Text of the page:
There are a lot of posts that talk about how to write an abstract. Most say that you should write your abstract to impress your examiner.

We say that you need to flip things upside down: sure, your examiner will read it and want to see that you’ve written it well, but you should actually have your next boss in mind when you write it.

When you apply for your first academic job, the abstract may be the only part of your thesis that your new boss will read. They may not have the time or energy to read the whole thesis, so the abstract plays a crucial role. You should write it as if you academic career depends on it.

In this guide we talk about how to write an outstanding abstract that will (hopefully) land you a job.

If you haven’t already, make sure you download our PhD Writing Template, which you can use in conjunction with this guide to supercharge your PhD.

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What is an abstract?

 This is fairly straightforward stuff, but let us be clear so we are all on the same page.

An abstract is a short summary at the beginning of the PhD that sums up the research, summarises the separate sections of the thesis and outlines the contribution.

It is typically used by those wishing to get a broad understanding of a piece of research prior to reading the entire thesis.

When you apply for your first academic job, the hiring manager will take a look through applicants’ abstracts (as well as your CV and covering letter) to create a shortlist. If you are lucky enough to do well at an interview, your potential new boss will take another look through it before deciding whether to offer you the job.

Why don’t they read the whole thing? Apart from the fact that they’re way too busy to read 200+ pages, a well written abstract actually contains all they need to know. It is a way of letting them see what your research is about, what contribution it makes, what your understanding of the field is and how or whether you will fit into the department.

So, you need to write it well.

But, don’t underestimate how hard it is to write a PhD thesis abstract. You have to condense hundred of pages and years of work into a few hundred words (exactly how many will depend on your university, so double check with them before you start writing).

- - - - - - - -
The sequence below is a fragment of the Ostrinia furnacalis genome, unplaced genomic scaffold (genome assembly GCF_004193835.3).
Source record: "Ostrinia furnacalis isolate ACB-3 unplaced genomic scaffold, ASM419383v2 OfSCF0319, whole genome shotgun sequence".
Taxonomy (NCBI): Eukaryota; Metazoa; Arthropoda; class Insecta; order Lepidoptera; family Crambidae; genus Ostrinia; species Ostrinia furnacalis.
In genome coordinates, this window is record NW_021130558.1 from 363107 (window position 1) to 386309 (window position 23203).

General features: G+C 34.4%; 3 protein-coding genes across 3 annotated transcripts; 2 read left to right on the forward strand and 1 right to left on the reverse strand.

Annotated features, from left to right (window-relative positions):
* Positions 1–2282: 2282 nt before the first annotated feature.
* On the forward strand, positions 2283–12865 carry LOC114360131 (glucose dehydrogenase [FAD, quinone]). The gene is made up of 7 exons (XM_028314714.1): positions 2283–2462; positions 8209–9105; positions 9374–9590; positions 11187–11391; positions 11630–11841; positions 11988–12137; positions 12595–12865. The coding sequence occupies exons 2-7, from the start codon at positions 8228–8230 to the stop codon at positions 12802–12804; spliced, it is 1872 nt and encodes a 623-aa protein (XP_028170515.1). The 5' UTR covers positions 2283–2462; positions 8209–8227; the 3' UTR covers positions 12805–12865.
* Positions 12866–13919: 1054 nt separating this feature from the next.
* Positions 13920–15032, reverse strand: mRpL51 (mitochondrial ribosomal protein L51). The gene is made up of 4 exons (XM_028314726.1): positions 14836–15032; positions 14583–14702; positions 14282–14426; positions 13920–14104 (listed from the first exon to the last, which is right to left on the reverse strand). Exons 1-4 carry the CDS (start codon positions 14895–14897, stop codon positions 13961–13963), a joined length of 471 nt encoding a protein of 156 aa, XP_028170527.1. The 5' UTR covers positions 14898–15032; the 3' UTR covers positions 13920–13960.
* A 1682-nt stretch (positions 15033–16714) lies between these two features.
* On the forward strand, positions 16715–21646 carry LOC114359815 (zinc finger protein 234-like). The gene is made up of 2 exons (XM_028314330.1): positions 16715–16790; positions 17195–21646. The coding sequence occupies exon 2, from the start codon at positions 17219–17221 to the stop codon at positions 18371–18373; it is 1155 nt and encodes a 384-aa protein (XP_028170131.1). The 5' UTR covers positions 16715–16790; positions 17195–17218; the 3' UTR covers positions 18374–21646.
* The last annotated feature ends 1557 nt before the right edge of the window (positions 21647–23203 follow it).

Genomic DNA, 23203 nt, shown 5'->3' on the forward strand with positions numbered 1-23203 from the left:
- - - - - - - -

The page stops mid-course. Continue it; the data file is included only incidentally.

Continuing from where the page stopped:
How do I write a good PhD abstract?

 

Some blog posts use keywords to summarise the content (this one does, scroll down to see them). The abstract is similar. It’s an extended set of keywords to summarise a complex piece of research.

Above all, your PhD abstract should answer the question: ‘so what’? In other words, what is the contribution of your thesis to the field?

If you’ve been using our PhD writing template you’ll know that, to do this, your abstract should address six questions:

  1. What is the reason for writing the thesis?
  2. What are the current approaches and gaps in the literature?
  3. What are your research question(s) and aims?
  4. Which methodology have you used?
  5. What are the main findings?
  6. What are the main conclusions and implications?

One thing that should be obvious is that you can’t write your abstract until the study itself has been written. It’ll typically be the last thing you write (alongside the acknowledgements).

But how can I write a great one?

 The tricky thing about writing a great PhD abstract is that you haven’t got much space to answer the six questions above. There are a few things to consider though that will help to elevate your writing and make your abstract as efficient as possible:

  1. Give a good first impression by writing in short clear sentences
  2. Don’t repeat the title in the abstract
  3. Don’t cite references
  4. Use keywords from the document
  5. Respect the word limit
  6. Don’t be vague – the abstract should be a self contained summary of the research, so don’t introduce ambiguous words or complex terms
  7. Focus on just four or five essential points, concepts, or findings. Don’t, for example, try to explain your entire theoretical framework